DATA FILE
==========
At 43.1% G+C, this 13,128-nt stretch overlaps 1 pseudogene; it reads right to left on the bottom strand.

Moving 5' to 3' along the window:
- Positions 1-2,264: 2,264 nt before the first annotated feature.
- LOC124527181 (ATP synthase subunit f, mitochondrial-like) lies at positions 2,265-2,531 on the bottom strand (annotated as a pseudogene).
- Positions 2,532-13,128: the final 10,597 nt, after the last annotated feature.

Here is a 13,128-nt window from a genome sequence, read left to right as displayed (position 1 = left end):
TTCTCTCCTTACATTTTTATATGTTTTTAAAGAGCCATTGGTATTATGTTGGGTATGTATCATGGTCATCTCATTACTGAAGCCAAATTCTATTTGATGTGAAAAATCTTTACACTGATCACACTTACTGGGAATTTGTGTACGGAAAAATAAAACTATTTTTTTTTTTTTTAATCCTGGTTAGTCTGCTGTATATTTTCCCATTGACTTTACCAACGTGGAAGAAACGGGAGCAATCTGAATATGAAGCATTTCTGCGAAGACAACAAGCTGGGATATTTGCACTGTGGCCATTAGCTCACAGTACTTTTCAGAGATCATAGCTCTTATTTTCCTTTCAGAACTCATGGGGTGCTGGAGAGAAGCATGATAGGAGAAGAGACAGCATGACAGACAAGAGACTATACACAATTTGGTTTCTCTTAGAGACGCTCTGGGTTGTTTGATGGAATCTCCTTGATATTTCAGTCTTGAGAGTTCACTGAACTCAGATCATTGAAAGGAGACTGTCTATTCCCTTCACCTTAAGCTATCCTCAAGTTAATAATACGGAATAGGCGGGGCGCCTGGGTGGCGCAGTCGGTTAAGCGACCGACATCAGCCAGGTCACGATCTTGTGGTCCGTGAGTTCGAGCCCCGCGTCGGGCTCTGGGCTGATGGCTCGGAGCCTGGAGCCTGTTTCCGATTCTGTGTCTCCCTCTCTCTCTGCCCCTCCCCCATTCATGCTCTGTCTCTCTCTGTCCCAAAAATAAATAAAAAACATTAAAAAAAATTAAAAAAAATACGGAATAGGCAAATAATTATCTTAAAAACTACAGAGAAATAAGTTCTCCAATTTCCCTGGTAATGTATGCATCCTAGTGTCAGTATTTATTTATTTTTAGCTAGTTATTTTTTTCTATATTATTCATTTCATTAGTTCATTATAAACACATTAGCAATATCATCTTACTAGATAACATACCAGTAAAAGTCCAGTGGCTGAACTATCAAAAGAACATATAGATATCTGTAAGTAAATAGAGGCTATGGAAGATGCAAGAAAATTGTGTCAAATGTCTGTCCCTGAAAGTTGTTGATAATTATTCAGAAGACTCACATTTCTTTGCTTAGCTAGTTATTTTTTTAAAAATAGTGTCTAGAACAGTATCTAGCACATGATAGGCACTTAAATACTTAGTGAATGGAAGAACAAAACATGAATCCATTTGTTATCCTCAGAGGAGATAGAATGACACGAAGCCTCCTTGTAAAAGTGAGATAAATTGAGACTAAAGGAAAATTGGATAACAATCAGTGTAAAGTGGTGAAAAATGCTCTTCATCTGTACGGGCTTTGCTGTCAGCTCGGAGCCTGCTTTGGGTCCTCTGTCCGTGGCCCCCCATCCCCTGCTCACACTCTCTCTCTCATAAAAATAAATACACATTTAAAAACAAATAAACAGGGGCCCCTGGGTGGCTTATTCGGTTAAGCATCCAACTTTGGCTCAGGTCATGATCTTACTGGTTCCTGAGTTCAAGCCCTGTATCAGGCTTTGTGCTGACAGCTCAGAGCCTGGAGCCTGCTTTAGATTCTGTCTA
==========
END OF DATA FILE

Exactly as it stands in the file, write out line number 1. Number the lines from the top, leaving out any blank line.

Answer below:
At 43.1% G+C, this 13,128-nt stretch overlaps 1 pseudogene; it reads right to left on the bottom strand.